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Your Board

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Outpost's Board of Directors will use this blog to discuss issues the board is exploring as it envisions Outpost's future. Can't make it to a meeting? Check here frequently to read what the Board is up to. Your current Outpost Board of...
Your Board

Rejecting Planned Obsolescence

Board Beet
By Your Board on June 24, 2013

My daughter’s birthday is over and packaging from well intentioned gifts has left the house. Well, all accept one box. My daughter received a typically toddler toy with noises and flashing colors, nothing special really. However, it truly was a special gift! This toy came inside packaging that was designed to be used again. The thick box has an attractive plaid pattern on the outside and looks like something purchased at a fancy crafts store.


When we purchase products we buy more than their intended use, we bring home packaging and the responsibility to dispose of it. To varying degrees most of us feel we do our part to reduce our overall garbage footprint. Recycling, using purchasing dollars to support ethical institutions (go Outpost!), and buying in bulk can accomplish this.


Another great way to reduce garbage is to stay away from products with “planned obsolescence.” To those unfamiliar, planned obsolescence describes a product’s intentional short lifespan. Examples include smart phones and anything disposable like, diapers, bottled water, and plastic utensils. But is this enough? Is there something else we can do?


What made that plaid box so great is that it took the concept of planned obsolescence and flipped it into something full of use. By purchasing products like this we save money and create less garbage. The hitch is that very few things are designed to have multiple uses. So where does that leave us?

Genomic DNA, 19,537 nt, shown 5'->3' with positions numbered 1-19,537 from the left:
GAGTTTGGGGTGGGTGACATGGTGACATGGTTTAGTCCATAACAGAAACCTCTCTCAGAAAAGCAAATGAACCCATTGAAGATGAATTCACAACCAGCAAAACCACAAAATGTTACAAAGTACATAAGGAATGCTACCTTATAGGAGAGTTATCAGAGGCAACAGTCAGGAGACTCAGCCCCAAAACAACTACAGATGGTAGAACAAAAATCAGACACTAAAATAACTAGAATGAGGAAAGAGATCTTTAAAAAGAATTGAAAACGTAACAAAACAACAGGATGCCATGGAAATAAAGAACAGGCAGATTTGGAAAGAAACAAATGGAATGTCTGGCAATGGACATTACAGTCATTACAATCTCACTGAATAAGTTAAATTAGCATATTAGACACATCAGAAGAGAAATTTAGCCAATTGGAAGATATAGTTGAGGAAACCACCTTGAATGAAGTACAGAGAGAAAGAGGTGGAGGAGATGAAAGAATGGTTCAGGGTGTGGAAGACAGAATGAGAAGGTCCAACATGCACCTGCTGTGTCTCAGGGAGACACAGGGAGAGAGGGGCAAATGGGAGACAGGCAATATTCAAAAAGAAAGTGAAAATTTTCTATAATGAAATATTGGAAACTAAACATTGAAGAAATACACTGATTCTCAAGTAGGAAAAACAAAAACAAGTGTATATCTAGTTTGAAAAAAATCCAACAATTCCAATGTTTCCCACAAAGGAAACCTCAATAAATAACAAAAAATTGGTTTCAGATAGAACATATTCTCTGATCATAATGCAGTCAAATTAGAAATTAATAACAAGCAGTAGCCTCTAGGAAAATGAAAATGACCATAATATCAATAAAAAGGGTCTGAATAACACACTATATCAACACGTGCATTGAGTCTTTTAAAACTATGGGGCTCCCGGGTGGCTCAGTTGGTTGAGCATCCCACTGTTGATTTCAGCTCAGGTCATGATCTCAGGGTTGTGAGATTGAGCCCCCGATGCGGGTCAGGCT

The answer comes with creativity. Let’s say we want a new set of household drinking glasses. Instead of buying a set of cups from a store, what if we bought six 16-ounce jars of salsa and used them for our new drinking glasses once all that salsa was enjoyed? One product has now become two!


Shopping is a whole new experience when we actively look at how many uses a product could have. Maybe those clear disposable food containers will make great storage bins for buttons or screws. Instead of buying grapes with perforations in the bag, we could purchase the other grape variety that has packaging with no holes and use that for next week’s bag lunch. The possibilities are endless and with creativity we will find all sorts of uses for things that were previously thrown away.


I encourage you to respond to this blog with your ideas and success stories. What ways have you reused products in a creative way?


- Doug Spencer, Board Member


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